Read more:

Republicans Hold On To Mick Mulvaney’s Old House Seat In South Carolina

Republican Ralph Norman won Tuesdays special election in South Carolina for a U.S. House seat, defeating Democrat Archie Parnellin the solidly GOP 5th Congressional District, according to The Associated Press.

Norman, a 63-year-old real estate developer and former state lawmaker, replaces fellow Republican Mick Mulvaney, who left Congress to become President Donald Trumps budget director.

Parnell, a 66-year-old tax attorney, mounted an unusually ambitious challenge in the district where the conservative Mulvaney cruised to re-election in 2016.His scrappy campaign, and the support it received from the national Democratic Party, excited local activists accustomed to being written off by party leaders.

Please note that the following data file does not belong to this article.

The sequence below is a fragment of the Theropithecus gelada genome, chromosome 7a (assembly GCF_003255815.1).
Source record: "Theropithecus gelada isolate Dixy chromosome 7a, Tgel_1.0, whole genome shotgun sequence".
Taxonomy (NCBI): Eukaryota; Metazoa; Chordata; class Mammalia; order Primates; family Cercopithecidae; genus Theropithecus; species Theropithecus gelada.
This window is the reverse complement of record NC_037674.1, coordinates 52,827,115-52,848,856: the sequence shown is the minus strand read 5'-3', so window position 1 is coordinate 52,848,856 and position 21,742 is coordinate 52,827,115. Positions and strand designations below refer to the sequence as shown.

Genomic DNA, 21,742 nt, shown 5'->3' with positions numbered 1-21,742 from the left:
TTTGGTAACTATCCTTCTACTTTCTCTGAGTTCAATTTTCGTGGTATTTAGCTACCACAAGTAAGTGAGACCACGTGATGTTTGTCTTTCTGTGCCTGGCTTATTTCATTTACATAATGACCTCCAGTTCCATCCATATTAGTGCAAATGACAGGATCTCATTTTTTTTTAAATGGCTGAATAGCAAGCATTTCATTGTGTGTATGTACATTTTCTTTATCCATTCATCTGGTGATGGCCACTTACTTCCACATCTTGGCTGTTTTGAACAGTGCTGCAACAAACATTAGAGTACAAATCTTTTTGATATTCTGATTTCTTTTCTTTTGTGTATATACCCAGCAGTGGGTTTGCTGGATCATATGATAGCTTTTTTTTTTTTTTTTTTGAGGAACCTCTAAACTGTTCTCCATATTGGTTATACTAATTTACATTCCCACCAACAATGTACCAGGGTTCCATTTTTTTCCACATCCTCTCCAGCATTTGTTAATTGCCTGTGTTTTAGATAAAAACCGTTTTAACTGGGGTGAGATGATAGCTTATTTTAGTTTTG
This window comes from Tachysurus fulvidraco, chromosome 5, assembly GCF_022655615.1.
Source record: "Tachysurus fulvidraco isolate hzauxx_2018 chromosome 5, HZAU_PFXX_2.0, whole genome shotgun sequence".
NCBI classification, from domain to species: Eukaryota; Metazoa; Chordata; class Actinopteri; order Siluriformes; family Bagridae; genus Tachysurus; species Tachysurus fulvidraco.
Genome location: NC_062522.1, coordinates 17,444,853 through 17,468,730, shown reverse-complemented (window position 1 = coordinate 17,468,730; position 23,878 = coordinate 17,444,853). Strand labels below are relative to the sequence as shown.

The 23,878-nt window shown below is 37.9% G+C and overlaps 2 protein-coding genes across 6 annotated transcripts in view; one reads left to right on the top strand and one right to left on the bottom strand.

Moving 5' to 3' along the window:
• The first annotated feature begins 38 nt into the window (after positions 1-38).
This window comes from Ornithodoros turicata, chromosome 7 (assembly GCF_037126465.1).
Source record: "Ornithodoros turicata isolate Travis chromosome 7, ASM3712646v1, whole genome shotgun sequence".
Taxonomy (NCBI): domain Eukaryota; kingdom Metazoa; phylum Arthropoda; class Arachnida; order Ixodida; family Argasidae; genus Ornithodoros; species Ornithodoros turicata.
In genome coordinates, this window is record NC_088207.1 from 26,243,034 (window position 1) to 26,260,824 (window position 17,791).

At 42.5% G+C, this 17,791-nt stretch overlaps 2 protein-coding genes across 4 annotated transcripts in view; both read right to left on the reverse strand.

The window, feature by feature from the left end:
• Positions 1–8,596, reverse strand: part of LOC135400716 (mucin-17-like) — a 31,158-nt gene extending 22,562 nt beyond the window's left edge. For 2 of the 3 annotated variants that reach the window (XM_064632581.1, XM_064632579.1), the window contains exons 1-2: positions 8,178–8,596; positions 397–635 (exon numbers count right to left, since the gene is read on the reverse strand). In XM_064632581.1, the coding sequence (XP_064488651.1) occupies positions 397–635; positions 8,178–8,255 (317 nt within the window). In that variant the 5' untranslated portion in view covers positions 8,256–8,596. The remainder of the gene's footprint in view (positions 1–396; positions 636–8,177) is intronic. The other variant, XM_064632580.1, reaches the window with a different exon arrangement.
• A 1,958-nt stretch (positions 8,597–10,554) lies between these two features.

Michele Horne, 42, a Rock Hill-based supporter of Sen. Bernie Sanders (I-Vt.) who volunteered for Parnell, blamed the outcome on her fellow constituents strong identification with the Republican Party.

South Carolinians still have not gotten to the point where they can look at issues versus keeping it strictly partisan politics, said Horne, a co-founder of the progressive #DemEnter group. On the issues, Archie is clearly a better choice for anybody who lives in the state other than very wealthy people.

Norman is likely to add to the strength of the Houses contingent of fiscal hard-liners. He has said he would consider joining the House Freedom Caucus, a group Mulvaney helped found and which is comprised of the chambers most conservative Republicans.

Norman campaigned heavily on his commitment to helping Trump enact his agenda, including the repeal of Obamacare. He has also embraced raising the Social Security retirement age and, following last weeks shooting of House Majority Whip Steve Scalise and others at a baseball field, said he believes more members of Congress should carry guns.